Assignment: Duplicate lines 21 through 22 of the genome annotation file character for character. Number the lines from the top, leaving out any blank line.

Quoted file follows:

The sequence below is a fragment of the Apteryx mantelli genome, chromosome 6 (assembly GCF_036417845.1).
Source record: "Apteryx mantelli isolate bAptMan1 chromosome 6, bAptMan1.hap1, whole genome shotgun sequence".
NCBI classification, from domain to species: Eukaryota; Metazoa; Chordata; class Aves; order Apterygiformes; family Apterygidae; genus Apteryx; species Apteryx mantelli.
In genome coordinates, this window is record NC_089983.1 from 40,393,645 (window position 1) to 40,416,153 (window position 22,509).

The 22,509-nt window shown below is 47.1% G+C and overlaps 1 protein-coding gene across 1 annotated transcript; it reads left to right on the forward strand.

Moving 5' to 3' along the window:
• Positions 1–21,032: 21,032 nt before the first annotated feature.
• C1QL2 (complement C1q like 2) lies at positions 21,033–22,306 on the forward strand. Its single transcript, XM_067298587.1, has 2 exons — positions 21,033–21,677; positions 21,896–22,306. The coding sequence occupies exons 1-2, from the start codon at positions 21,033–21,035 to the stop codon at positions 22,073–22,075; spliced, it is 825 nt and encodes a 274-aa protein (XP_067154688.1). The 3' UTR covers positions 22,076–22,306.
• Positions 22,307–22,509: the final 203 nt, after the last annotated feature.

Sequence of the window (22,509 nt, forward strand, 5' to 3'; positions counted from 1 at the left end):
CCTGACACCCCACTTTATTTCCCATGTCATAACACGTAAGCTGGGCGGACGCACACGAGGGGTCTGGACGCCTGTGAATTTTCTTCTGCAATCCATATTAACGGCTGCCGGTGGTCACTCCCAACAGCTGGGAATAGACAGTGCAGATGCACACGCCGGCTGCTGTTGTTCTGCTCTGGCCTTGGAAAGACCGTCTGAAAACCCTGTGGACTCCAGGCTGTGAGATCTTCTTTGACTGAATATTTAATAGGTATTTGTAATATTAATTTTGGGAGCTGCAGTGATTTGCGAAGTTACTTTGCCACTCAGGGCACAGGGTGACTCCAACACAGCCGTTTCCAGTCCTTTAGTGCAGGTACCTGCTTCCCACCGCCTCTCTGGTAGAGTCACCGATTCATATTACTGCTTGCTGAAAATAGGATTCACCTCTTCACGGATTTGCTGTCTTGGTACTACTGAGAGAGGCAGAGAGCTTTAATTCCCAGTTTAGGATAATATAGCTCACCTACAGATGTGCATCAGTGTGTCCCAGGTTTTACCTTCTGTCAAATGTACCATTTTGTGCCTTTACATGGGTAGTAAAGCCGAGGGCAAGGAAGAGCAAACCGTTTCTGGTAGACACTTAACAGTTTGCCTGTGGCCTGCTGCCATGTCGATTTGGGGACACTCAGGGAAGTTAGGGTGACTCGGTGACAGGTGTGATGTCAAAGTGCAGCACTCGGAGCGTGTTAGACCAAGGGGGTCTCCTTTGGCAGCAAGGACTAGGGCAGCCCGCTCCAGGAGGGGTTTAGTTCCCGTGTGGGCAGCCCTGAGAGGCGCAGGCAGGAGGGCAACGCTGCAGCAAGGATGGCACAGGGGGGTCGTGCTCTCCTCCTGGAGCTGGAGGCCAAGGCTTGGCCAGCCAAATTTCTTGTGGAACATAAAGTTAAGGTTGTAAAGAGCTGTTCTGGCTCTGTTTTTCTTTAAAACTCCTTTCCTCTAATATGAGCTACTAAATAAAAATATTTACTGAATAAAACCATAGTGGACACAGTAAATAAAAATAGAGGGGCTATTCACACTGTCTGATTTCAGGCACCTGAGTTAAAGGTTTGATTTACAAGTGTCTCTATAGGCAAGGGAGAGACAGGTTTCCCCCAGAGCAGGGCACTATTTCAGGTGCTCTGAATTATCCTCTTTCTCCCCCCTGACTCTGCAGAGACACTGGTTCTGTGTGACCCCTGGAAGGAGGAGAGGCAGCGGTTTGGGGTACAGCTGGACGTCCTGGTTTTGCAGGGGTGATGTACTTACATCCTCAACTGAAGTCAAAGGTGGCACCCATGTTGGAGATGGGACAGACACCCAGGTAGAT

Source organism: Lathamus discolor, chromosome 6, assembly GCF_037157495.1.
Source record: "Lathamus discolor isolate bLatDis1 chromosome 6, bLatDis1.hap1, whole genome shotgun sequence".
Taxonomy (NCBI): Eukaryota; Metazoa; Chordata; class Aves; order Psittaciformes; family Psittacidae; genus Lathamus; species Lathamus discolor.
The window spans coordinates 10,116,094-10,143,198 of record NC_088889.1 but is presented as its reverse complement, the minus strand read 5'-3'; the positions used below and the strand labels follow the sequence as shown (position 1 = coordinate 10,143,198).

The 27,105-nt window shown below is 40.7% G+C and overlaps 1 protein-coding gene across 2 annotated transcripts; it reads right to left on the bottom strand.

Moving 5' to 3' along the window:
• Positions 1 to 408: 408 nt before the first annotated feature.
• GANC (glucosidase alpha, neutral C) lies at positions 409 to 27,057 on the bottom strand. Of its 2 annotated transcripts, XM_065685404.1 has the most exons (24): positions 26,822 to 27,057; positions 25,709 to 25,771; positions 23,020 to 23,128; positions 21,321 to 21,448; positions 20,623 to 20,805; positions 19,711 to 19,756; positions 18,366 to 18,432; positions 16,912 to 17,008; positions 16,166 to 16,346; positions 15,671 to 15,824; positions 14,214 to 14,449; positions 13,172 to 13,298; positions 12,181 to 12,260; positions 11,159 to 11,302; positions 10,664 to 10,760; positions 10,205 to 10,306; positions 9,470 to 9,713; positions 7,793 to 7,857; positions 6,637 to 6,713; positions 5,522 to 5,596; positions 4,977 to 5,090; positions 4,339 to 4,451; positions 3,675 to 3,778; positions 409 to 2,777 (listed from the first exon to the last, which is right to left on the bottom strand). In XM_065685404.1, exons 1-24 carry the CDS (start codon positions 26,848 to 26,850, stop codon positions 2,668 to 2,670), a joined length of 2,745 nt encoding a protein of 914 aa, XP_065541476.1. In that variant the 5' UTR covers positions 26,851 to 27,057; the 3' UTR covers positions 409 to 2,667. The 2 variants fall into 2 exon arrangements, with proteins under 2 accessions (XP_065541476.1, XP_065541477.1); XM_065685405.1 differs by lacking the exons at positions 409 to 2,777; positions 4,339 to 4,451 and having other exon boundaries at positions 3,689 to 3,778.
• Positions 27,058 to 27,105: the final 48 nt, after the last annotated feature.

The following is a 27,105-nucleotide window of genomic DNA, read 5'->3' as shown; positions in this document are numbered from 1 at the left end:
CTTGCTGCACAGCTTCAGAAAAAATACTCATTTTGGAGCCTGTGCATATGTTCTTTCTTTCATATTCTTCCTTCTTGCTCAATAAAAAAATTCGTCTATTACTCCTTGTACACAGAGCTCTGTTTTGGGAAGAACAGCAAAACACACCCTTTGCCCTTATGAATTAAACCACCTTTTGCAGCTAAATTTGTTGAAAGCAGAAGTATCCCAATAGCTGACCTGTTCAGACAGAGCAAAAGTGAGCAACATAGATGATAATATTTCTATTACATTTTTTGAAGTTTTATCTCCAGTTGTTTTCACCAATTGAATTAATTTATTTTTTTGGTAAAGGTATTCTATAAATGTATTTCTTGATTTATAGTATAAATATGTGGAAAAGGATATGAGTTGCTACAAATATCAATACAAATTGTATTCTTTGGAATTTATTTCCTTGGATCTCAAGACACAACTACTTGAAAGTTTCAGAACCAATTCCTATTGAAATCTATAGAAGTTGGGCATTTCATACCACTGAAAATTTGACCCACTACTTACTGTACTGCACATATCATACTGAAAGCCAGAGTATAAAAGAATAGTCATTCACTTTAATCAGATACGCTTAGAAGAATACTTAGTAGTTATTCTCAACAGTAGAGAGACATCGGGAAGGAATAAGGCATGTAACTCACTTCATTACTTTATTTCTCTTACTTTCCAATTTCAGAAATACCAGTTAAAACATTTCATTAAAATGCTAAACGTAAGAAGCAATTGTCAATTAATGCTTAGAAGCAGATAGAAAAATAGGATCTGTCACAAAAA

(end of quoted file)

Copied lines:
The following is a 27,105-nucleotide window of genomic DNA, read 5'->3' as shown; positions in this document are numbered from 1 at the left end:
CTTGCTGCACAGCTTCAGAAAAAATACTCATTTTGGAGCCTGTGCATATGTTCTTTCTTTCATATTCTTCCTTCTTGCTCAATAAAAAAATTCGTCTATTACTCCTTGTACACAGAGCTCTGTTTTGGGAAGAACAGCAAAACACACCCTTTGCCCTTATGAATTAAACCACCTTTTGCAGCTAAATTTGTTGAAAGCAGAAGTATCCCAATAGCTGACCTGTTCAGACAGAGCAAAAGTGAGCAACATAGATGATAATATTTCTATTACATTTTTTGAAGTTTTATCTCCAGTTGTTTTCACCAATTGAATTAATTTATTTTTTTGGTAAAGGTATTCTATAAATGTATTTCTTGATTTATAGTATAAATATGTGGAAAAGGATATGAGTTGCTACAAATATCAATACAAATTGTATTCTTTGGAATTTATTTCCTTGGATCTCAAGACACAACTACTTGAAAGTTTCAGAACCAATTCCTATTGAAATCTATAGAAGTTGGGCATTTCATACCACTGAAAATTTGACCCACTACTTACTGTACTGCACATATCATACTGAAAGCCAGAGTATAAAAGAATAGTCATTCACTTTAATCAGATACGCTTAGAAGAATACTTAGTAGTTATTCTCAACAGTAGAGAGACATCGGGAAGGAATAAGGCATGTAACTCACTTCATTACTTTATTTCTCTTACTTTCCAATTTCAGAAATACCAGTTAAAACATTTCATTAAAATGCTAAACGTAAGAAGCAATTGTCAATTAATGCTTAGAAGCAGATAGAAAAATAGGATCTGTCACAAAAA